Booking websites are underutilized. With a majority of retirees preferring to book travel themselves directly with the hotel or airline, where does that leave travel websites? For air travel, Expedia (21%) and Kayak (13%) stand out as the only sites with double-digit usage. The hotel/lodging landscape on the other hand is much more competitive with Expedia (19%), (16%), (15%) and Airbnb (13%) all reaching double digits. Furthermore, car rentals follow the same pattern with Enterprise, Avis Budget and Hertz garnering the largest shares, and Expedia (10%) standing out as the most used booking website. In fact, Expedia is not only the most used booking website, it is the only one to garner double-digit usage across all three aspects of travel planning. These results are not exactly surprising as this age group reports being less tech savvy and preferring to take a hands-on approach to travel planning. Considering that, it makes the number of respondents who said they use Airbnb to book lodging noteworthy.

Abysmal satisfaction with booking websites is a key reason retirees prefer not to use them. Among the most used booking websites, (20%) has the most respondents saying they are very satisfied with the service, followed by Expedia (18%), (17%) and Kayak (17%). These satisfaction rates are roughly three times lower, on average, when compared with consumer electronics products such as smartphones. Airbnb again bucks this trend among retirees with a noticeably higher satisfaction rating even though the overall usage of the service is lower than the others listed above.

Travel rewards play a big role in travel arrangement decisions. Another big reason retirees prefer to work directly with airlines, hotels and car rental agencies are the travel and loyalty rewards each offers. Airline loyalty/frequent flyer programs (62%) and hotel rewards programs (47%) are cited as two of the top three ways respondents earn travel rewards, along with credit cards points/rewards (60%). Online travel website loyalty programs are much further down at only 10%. While online travel websites do offer convenience and competitive pricing, they clearly lag in their ability to offer compelling and competitive reward programs that rival well-established channels like credit card rewards and airline/hotel frequent flyer programs. In fact, the top two strategies retirees use to earn travel rewards are through using their credit cards (71%) and booking directly with the travel provider (54%).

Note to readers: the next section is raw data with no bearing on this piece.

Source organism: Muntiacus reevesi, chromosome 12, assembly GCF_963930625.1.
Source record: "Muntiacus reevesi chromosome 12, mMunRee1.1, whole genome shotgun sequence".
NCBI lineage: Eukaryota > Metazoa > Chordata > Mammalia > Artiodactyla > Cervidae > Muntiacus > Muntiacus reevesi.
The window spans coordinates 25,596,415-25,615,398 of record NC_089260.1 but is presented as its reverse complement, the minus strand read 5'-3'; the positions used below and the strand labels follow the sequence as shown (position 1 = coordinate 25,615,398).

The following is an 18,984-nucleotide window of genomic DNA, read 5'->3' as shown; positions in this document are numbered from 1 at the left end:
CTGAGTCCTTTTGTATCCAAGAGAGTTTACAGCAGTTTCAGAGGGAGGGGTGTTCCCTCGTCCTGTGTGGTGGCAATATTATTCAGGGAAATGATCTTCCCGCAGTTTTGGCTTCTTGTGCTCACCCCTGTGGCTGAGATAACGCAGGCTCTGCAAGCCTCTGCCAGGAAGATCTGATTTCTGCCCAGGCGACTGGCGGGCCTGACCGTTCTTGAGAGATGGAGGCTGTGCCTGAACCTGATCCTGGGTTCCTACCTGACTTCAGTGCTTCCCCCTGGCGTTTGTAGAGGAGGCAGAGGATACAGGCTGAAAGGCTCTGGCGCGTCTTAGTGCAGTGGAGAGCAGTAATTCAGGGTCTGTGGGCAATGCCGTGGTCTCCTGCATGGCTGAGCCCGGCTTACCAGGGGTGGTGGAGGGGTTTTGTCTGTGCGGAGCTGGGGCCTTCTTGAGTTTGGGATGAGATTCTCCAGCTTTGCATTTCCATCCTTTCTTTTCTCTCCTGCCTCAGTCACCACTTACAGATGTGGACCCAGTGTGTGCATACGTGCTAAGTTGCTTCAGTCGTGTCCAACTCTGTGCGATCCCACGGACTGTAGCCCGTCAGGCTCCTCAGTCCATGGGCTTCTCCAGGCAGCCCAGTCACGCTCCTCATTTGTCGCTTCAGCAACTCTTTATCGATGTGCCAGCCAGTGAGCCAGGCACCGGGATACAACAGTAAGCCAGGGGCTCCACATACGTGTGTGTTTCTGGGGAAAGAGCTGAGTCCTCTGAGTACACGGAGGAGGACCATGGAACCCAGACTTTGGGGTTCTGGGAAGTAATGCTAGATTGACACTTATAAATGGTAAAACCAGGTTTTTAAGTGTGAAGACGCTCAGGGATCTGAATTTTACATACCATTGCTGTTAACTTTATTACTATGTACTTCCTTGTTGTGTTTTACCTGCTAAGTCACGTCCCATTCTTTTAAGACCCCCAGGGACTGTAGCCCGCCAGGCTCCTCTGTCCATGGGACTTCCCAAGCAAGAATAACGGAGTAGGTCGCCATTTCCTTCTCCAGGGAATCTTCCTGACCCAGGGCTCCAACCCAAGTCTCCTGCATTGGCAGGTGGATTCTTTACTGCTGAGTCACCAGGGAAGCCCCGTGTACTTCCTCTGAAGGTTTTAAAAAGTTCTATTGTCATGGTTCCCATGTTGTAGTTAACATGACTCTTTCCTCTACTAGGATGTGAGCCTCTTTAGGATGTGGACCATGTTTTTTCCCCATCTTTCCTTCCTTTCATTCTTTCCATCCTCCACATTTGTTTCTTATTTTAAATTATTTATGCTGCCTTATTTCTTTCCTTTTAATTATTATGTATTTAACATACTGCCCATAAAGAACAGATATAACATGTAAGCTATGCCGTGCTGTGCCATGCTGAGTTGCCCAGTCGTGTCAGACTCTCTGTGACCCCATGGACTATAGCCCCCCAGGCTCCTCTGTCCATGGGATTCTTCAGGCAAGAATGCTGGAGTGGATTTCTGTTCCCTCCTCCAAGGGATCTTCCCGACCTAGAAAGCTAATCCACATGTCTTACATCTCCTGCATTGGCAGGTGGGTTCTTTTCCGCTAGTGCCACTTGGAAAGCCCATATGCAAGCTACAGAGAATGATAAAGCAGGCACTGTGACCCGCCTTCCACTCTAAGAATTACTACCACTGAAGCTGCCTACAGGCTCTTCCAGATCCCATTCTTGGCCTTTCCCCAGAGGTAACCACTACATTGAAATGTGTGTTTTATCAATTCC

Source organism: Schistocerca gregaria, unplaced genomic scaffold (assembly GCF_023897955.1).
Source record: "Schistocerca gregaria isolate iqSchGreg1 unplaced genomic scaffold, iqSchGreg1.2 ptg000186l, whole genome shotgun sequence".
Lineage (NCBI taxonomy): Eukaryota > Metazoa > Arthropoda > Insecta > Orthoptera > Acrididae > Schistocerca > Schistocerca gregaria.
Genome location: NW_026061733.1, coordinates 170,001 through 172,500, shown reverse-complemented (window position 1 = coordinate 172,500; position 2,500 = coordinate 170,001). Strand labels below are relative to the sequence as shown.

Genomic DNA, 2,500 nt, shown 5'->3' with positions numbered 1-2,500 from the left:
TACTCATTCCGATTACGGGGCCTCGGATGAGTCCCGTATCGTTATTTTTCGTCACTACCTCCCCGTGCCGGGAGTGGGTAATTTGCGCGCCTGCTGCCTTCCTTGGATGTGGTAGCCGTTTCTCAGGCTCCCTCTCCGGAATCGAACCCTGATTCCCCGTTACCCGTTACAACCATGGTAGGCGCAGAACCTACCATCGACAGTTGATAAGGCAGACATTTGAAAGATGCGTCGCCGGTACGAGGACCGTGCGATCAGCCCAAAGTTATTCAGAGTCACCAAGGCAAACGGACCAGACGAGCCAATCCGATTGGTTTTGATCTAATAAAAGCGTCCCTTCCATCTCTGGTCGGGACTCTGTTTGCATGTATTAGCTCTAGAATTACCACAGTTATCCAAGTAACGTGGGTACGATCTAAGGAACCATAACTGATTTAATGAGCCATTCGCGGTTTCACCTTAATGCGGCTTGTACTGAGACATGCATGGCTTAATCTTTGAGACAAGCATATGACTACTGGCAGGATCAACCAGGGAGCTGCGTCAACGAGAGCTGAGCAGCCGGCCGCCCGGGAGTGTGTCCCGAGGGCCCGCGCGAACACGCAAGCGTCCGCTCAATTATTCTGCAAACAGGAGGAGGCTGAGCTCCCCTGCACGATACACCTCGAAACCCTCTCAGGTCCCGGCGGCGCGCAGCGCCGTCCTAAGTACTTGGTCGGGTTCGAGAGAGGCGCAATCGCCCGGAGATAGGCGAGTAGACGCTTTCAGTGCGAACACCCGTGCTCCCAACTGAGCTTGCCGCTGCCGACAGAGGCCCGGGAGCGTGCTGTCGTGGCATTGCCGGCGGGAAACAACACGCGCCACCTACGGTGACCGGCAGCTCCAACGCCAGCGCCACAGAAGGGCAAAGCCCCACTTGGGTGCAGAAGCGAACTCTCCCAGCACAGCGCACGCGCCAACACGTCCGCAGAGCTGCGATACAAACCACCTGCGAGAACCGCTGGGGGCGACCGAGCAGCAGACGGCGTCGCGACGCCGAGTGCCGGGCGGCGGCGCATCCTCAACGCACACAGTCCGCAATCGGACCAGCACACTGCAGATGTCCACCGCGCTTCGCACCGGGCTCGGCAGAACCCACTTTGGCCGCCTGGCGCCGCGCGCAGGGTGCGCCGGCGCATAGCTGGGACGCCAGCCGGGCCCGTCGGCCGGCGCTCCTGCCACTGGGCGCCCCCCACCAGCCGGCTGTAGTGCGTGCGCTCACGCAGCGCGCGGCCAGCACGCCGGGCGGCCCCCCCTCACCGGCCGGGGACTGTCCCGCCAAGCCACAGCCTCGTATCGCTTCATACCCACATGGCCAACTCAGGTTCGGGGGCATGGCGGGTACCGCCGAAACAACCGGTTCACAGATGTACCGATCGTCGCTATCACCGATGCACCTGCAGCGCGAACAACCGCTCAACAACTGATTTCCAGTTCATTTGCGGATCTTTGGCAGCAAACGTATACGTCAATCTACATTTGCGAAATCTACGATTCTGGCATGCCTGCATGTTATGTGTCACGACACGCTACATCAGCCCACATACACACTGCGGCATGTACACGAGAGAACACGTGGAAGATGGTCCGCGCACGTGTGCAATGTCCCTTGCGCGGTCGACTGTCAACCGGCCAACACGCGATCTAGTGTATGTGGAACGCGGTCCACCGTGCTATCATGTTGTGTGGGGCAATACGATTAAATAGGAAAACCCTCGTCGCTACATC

Besides travel, how do retirees spend their time? The survey finds that only 13% of retired respondents say they had done any work-for-pay over the previous 12 months. Among this group, traditional employment (42%) and consulting within their areas of expertise (40%) are by far the most common. Wanting something to do, earning additional income and pursuing a hobby/interest are the main reasons respondents say they continued to work during retirement.

When asked which hobbies they are able to pursue more often since retiring, respondents cite traveling (55%), investing (54%) and reading (50%) as their top activities. Wellness activities (43%) also rate highly. Beyond these activities, the hobbies retirees participate in are not particularly different from those of people in other age groups, such as watching movies or TV shows, outdoor activities and volunteering.